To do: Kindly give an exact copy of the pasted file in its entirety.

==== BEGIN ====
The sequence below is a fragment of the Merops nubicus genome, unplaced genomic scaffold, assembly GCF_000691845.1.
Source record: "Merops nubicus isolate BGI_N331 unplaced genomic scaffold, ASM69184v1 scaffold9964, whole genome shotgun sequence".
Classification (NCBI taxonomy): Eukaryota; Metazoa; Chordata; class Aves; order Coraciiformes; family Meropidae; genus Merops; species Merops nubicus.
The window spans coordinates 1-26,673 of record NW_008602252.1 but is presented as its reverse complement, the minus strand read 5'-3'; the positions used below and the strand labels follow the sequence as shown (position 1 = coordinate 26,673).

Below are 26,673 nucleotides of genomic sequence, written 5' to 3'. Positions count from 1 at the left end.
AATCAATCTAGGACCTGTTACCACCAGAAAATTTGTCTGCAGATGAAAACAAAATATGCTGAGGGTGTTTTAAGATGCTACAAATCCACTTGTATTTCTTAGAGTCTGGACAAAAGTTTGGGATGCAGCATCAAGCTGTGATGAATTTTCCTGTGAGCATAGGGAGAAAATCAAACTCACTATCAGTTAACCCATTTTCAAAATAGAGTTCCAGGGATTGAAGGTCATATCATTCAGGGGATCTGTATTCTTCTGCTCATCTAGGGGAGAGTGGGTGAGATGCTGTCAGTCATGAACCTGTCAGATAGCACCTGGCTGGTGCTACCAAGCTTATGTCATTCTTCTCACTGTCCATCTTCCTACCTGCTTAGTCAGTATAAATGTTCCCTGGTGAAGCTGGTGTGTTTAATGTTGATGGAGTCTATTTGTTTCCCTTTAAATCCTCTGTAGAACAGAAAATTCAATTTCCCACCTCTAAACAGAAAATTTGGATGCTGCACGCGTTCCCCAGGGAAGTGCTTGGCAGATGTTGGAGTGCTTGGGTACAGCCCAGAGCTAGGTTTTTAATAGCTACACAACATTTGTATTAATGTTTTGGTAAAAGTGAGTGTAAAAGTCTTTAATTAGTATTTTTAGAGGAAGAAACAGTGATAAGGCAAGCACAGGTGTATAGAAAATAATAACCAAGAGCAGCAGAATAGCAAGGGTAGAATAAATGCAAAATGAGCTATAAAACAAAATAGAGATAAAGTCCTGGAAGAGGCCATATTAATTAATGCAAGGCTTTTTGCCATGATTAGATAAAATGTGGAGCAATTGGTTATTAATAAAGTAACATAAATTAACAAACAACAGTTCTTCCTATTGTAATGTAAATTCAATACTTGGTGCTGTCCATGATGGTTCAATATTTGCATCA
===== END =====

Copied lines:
The sequence below is a fragment of the Merops nubicus genome, unplaced genomic scaffold, assembly GCF_000691845.1.
Source record: "Merops nubicus isolate BGI_N331 unplaced genomic scaffold, ASM69184v1 scaffold9964, whole genome shotgun sequence".
Classification (NCBI taxonomy): Eukaryota; Metazoa; Chordata; class Aves; order Coraciiformes; family Meropidae; genus Merops; species Merops nubicus.
The window spans coordinates 1-26,673 of record NW_008602252.1 but is presented as its reverse complement, the minus strand read 5'-3'; the positions used below and the strand labels follow the sequence as shown (position 1 = coordinate 26,673).

Below are 26,673 nucleotides of genomic sequence, written 5' to 3'. Positions count from 1 at the left end.
AATCAATCTAGGACCTGTTACCACCAGAAAATTTGTCTGCAGATGAAAACAAAATATGCTGAGGGTGTTTTAAGATGCTACAAATCCACTTGTATTTCTTAGAGTCTGGACAAAAGTTTGGGATGCAGCATCAAGCTGTGATGAATTTTCCTGTGAGCATAGGGAGAAAATCAAACTCACTATCAGTTAACCCATTTTCAAAATAGAGTTCCAGGGATTGAAGGTCATATCATTCAGGGGATCTGTATTCTTCTGCTCATCTAGGGGAGAGTGGGTGAGATGCTGTCAGTCATGAACCTGTCAGATAGCACCTGGCTGGTGCTACCAAGCTTATGTCATTCTTCTCACTGTCCATCTTCCTACCTGCTTAGTCAGTATAAATGTTCCCTGGTGAAGCTGGTGTGTTTAATGTTGATGGAGTCTATTTGTTTCCCTTTAAATCCTCTGTAGAACAGAAAATTCAATTTCCCACCTCTAAACAGAAAATTTGGATGCTGCACGCGTTCCCCAGGGAAGTGCTTGGCAGATGTTGGAGTGCTTGGGTACAGCCCAGAGCTAGGTTTTTAATAGCTACACAACATTTGTATTAATGTTTTGGTAAAAGTGAGTGTAAAAGTCTTTAATTAGTATTTTTAGAGGAAGAAACAGTGATAAGGCAAGCACAGGTGTATAGAAAATAATAACCAAGAGCAGCAGAATAGCAAGGGTAGAATAAATGCAAAATGAGCTATAAAACAAAATAGAGATAAAGTCCTGGAAGAGGCCATATTAATTAATGCAAGGCTTTTTGCCATGATTAGATAAAATGTGGAGCAATTGGTTATTAATAAAGTAACATAAATTAACAAACAACAGTTCTTCCTATTGTAATGTAAATTCAATACTTGGTGCTGTCCATGATGGTTCAATATTTGCATCA